If you’re like most people, you already know that you need to eat right, get regular exercise, avoid drinking too much alcohol and not smoke to bring down your risk for heart disease. Did you know, however, that you may need to modify your working habits for heart health, too, if you work too much?
It’s true, at least according to a recent meta-analysis study published in the American Journal of Epidemiology. If you regularly put in more than eight hours a day working, it can increase your risk for heart disease by up to a staggering 80 percent.
The researchers examined 12 published studies involving 22,000 people from the last 50 years and discovered that spending too long at work upped people’s chances of heart disease by 40 to 80 percent compared to workers who work a typical eight-hour day. The authors of the study weren’t completely sure just why the risk of heart diseases increases so much, but they did have this to say: “There are several potential mechanisms that may underlie the association between long working hours and heart disease. One is prolonged exposure to psychological stress.”
Prolonged stress and the resulting higher blood pressure that can accompany it may be only part of the problem, though. Those working longer hours also tend to eat worse than those who work an average eight-hour day. Poor eating habits certainly can adversely affect health, including heart health, so even if you’re working excessively, you still need to eat sensibly, healthily and regularly.
No matter what the reason for the increased risk of heart disease and working longer hours, however, that’s not positive news for American workers. They spend, on average, 43 hours per week (8.6 hours per day) working, according to the Bureau of Labor Statistics.
Interestingly, the Organization for Economic Co-operation and Development (OECD), says that Americans are actually spending fewer hours at work than they were in 2000. That figure may be misleading, though, since Americans are increasingly allowing their work to infiltrate their “down time”—their after-hours personal time.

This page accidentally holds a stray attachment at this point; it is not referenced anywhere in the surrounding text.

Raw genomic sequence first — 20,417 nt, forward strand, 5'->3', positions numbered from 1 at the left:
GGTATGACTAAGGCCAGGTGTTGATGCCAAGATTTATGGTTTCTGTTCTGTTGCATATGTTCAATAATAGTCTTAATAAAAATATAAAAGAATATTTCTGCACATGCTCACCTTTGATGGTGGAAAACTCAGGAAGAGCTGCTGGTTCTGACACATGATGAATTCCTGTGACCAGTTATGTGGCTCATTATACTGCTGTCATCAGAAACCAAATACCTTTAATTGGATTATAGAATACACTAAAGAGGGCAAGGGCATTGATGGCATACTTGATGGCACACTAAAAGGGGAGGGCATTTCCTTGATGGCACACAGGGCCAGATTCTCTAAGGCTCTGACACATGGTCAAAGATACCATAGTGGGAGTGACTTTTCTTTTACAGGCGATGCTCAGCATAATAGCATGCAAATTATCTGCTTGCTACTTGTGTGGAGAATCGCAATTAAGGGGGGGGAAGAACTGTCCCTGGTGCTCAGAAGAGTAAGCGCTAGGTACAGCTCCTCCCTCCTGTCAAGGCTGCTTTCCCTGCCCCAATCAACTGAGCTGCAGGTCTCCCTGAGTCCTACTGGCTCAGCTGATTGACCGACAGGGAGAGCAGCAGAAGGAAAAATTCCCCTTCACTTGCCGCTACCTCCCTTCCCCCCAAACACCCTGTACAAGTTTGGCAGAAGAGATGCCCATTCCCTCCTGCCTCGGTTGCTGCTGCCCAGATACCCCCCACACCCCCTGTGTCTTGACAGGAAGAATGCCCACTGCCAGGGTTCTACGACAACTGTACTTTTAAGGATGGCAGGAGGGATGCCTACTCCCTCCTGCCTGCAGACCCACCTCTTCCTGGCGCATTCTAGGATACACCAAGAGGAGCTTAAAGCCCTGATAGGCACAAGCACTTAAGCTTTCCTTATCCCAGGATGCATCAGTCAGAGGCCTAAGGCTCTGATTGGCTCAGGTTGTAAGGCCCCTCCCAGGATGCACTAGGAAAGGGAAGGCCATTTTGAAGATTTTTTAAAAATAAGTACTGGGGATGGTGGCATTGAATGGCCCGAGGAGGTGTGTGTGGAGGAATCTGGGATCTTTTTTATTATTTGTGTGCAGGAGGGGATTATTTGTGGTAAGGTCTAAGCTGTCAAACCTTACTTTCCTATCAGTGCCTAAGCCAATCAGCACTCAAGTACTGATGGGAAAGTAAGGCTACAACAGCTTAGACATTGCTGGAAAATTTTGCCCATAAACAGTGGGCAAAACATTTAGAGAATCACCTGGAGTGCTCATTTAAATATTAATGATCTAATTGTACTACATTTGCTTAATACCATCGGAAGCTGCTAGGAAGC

In fact, a survey by Good Technology points out that the workday is getting longer due to workers checking work e-mails and answering work-related phone calls after work hours. In their poll, a full 80 percent of 1,000 Americans surveyed said that they, indeed, do spend time after regular work hours checking work e-mails and answering those work-related phone calls—to the tune of an average of seven additional hours of work a week or about 30 extra hours per month.
No wonder those who work seemingly unending hours up their heart disease risk.
The truth is that most people really do want to—and want to continue to—put their hearts into their work. For those who go overboard with their time at work, however, they may need to consider working only their expected work hours, and then calling it a day. Realistically speaking, there may be times when workers are required to put in extra hours for special projects or other reasons, but it shouldn’t be all the time. Likewise, it might be prudent to just turn off your smartphone at a certain time each evening after work—or at least stop taking e-mails or phone calls after a reasonable time.
So, go ahead and continue putting your heart into your work, but make sure you don’t put it at unnecessary risk for heart disease by overdoing it on the work front.